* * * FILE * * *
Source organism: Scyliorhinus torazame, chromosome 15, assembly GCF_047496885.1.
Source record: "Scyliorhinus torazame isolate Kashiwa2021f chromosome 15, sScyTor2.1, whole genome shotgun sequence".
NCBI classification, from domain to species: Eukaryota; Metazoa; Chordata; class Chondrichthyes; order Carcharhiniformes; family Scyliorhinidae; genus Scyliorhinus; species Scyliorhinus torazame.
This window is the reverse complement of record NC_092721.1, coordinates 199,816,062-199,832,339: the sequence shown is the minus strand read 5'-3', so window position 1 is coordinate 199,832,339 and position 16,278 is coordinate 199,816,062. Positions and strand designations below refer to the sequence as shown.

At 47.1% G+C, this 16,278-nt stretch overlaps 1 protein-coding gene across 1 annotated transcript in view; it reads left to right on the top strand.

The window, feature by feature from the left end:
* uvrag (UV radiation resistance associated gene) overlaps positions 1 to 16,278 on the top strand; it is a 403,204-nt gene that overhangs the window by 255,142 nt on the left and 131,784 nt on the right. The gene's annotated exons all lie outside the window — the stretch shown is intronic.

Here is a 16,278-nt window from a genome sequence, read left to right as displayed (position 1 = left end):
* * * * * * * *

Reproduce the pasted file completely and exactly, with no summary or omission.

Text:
Source organism: Scyliorhinus torazame, chromosome 15, assembly GCF_047496885.1.
Source record: "Scyliorhinus torazame isolate Kashiwa2021f chromosome 15, sScyTor2.1, whole genome shotgun sequence".
NCBI classification, from domain to species: Eukaryota; Metazoa; Chordata; class Chondrichthyes; order Carcharhiniformes; family Scyliorhinidae; genus Scyliorhinus; species Scyliorhinus torazame.
This window is the reverse complement of record NC_092721.1, coordinates 199,816,062-199,832,339: the sequence shown is the minus strand read 5'-3', so window position 1 is coordinate 199,832,339 and position 16,278 is coordinate 199,816,062. Positions and strand designations below refer to the sequence as shown.

At 47.1% G+C, this 16,278-nt stretch overlaps 1 protein-coding gene across 1 annotated transcript in view; it reads left to right on the top strand.

The window, feature by feature from the left end:
* uvrag (UV radiation resistance associated gene) overlaps positions 1 to 16,278 on the top strand; it is a 403,204-nt gene that overhangs the window by 255,142 nt on the left and 131,784 nt on the right. The gene's annotated exons all lie outside the window — the stretch shown is intronic.

Here is a 16,278-nt window from a genome sequence, read left to right as displayed (position 1 = left end):